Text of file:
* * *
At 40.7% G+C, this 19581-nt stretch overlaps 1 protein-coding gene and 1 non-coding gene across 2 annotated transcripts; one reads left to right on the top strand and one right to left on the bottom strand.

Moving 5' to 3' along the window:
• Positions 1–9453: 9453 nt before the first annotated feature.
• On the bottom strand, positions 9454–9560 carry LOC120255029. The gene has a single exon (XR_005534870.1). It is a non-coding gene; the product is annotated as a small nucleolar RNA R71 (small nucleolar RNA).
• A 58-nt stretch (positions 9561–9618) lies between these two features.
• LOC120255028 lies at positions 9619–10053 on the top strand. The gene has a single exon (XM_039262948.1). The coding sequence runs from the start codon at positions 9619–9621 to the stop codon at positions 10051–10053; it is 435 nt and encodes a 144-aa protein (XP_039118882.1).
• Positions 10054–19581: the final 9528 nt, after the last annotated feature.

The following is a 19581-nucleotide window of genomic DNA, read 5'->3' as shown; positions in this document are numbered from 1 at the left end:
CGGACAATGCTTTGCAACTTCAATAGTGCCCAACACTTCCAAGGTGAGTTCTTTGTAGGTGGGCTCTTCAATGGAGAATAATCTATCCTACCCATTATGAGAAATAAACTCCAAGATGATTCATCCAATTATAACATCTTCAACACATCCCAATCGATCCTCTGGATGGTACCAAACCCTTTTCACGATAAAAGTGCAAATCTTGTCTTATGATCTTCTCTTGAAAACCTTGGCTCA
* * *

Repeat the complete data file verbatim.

At 40.7% G+C, this 19581-nt stretch overlaps 1 protein-coding gene and 1 non-coding gene across 2 annotated transcripts; one reads left to right on the top strand and one right to left on the bottom strand.

Moving 5' to 3' along the window:
• Positions 1–9453: 9453 nt before the first annotated feature.
• On the bottom strand, positions 9454–9560 carry LOC120255029. The gene has a single exon (XR_005534870.1). It is a non-coding gene; the product is annotated as a small nucleolar RNA R71 (small nucleolar RNA).
• A 58-nt stretch (positions 9561–9618) lies between these two features.
• LOC120255028 lies at positions 9619–10053 on the top strand. The gene has a single exon (XM_039262948.1). The coding sequence runs from the start codon at positions 9619–9621 to the stop codon at positions 10051–10053; it is 435 nt and encodes a 144-aa protein (XP_039118882.1).
• Positions 10054–19581: the final 9528 nt, after the last annotated feature.

The following is a 19581-nucleotide window of genomic DNA, read 5'->3' as shown; positions in this document are numbered from 1 at the left end:
CGGACAATGCTTTGCAACTTCAATAGTGCCCAACACTTCCAAGGTGAGTTCTTTGTAGGTGGGCTCTTCAATGGAGAATAATCTATCCTACCCATTATGAGAAATAAACTCCAAGATGATTCATCCAATTATAACATCTTCAACACATCCCAATCGATCCTCTGGATGGTACCAAACCCTTTTCACGATAAAAGTGCAAATCTTGTCTTATGATCTTCTCTTGAAAACCTTGGCTCA